Our fantastic week in Rome started with an overnight train ride from Graz via Bruck to Roma Termini. For many, this was the first time on a night jet. And, unbelievably, most of us did get some sleep…
The following morning, we arrived in the eternal city at Stazione Termini, and the whole group managed to board bus X40 into the city (despite all our luggage!). After a short ride, we noisily rolled our suitcases over the cobblestoned Roman streets, stepping over SPQR signs, passing the Pantheon and Bernini’s Elephant, carrying the smallest of the obelisks in Rome, along Piazza Navona to our hostel.
The countless daily steps and kilometers on foot (per pedes!) have really paid off: already on the day of our arrival, we walked from our hostel via Piazza Navona (3 fountains) to Campo dei Fiori, through the Jewish quarter, past the theater of Macellus to Santa Maria in Cosmedin and Bocca della Verita, and then along the banks of the river Tiber to Trastevere for our first Italian meal (pizza and pasta as much as we could eat). After a short visit to a church during Sunday evening service and a stroll around the evening-lit district, we walked back to our hostel – and up to the fifth floor where everyone fell into their beds. (We will not say anything about the temperature of the shower.)
We continued like this, taking at least 15.000 steps a day. Or 20.000. Or even a few more. We saw Rome from above (Castel Sant’Angelo, St. Peter’s Basilica – including the dome (670 extra steps) and from below (Domus Romane below Palazzo Valentini; San Clemente). Most impressive were certainly the ancient and monumental buildings of the Colosseo and Vittorio Emmanuele II.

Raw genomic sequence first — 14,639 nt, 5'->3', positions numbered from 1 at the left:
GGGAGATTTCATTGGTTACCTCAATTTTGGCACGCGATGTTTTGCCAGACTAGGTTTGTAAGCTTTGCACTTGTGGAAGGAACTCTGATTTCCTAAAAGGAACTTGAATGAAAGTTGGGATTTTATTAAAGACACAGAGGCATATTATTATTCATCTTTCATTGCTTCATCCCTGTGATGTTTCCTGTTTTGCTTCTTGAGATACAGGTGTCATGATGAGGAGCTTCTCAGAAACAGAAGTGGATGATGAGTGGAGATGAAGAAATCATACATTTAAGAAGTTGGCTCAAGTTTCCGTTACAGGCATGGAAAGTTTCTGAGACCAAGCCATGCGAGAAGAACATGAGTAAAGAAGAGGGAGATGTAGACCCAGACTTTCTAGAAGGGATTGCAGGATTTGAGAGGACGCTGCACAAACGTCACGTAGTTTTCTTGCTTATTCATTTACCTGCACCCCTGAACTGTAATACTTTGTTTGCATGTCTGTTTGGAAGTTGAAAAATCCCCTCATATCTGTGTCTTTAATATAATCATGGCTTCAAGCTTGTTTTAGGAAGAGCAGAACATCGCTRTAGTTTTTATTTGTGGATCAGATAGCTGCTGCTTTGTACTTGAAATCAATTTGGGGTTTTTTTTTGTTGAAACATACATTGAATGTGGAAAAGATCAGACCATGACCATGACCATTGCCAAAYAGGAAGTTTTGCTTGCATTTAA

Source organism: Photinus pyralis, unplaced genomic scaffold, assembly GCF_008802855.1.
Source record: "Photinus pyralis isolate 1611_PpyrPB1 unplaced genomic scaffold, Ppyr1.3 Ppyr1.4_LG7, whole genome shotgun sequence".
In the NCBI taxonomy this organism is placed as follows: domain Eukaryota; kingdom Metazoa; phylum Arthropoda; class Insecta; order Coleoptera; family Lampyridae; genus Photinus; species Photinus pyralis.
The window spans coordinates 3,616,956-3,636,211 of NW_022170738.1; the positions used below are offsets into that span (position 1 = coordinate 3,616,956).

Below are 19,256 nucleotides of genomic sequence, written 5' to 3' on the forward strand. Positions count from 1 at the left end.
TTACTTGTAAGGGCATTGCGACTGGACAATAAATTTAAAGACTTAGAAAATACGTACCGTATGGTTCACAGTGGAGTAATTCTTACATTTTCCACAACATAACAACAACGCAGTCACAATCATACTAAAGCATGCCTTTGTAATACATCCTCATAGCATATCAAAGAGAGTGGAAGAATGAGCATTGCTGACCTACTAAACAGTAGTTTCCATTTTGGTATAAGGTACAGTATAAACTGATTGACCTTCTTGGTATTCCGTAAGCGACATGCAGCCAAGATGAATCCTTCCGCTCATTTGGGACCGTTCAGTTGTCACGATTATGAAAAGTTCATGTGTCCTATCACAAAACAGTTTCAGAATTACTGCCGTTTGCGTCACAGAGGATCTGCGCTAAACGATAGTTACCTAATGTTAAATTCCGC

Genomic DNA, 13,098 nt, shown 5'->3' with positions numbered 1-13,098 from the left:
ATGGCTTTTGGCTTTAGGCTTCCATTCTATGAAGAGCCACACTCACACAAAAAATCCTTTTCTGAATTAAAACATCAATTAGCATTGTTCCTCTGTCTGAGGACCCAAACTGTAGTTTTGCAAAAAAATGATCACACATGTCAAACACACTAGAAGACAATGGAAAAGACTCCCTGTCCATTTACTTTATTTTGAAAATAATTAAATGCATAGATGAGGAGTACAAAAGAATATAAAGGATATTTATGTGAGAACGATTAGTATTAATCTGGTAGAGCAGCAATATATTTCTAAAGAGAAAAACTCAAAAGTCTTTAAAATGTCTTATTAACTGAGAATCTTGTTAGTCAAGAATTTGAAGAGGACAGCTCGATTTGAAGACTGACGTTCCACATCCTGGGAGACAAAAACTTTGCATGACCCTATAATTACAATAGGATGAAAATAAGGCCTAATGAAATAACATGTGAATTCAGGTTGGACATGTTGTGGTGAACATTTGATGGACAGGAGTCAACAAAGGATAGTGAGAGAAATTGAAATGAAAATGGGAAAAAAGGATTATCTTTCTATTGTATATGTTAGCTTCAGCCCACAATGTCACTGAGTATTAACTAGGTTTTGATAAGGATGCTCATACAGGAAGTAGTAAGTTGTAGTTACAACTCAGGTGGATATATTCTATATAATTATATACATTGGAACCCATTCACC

And there was always an optional offer, e.g. a visit to the Church of San Clemente with its Mithras sanctuary deep below, in an ancient Roman house, today two floors below, at that time on street level. For those who did not need a break (there were only a few, though).
For lunch and dinner, Mrs. Schatz and Mr. Hois had always reserved a table for us at nice Ostarias, and so we got to know Italian antipasti, pasta and pizza in different variations.
We also wrote postcards on the roof of Saint Peter’s (Mr. Hois had provided each one of us with Vatican stamps) and thoroughly enjoyed an afternoon on the beach in Ostia, including an unexpected trip in a cool minibus due to an interrupted railway line. Picnicking by the sea and having ice cream at SALUS beach felt like a holiday.
And now that we all know our way round in Rome, on public transport as well as on foot, we will certainly go back to this wonderful and amazing city asap.
Hois/Scha and the Latin students of 7abi
And there was something else:
“Es war immer schön und heiß, und es gab jeden Tag ein Eis” (das beste übrigens bei Giolitti).
“20 Leute fanden Platz im kühlen Minibus. Nur nicht Hois Peter, der kam im überfüllten Bus später.” (-: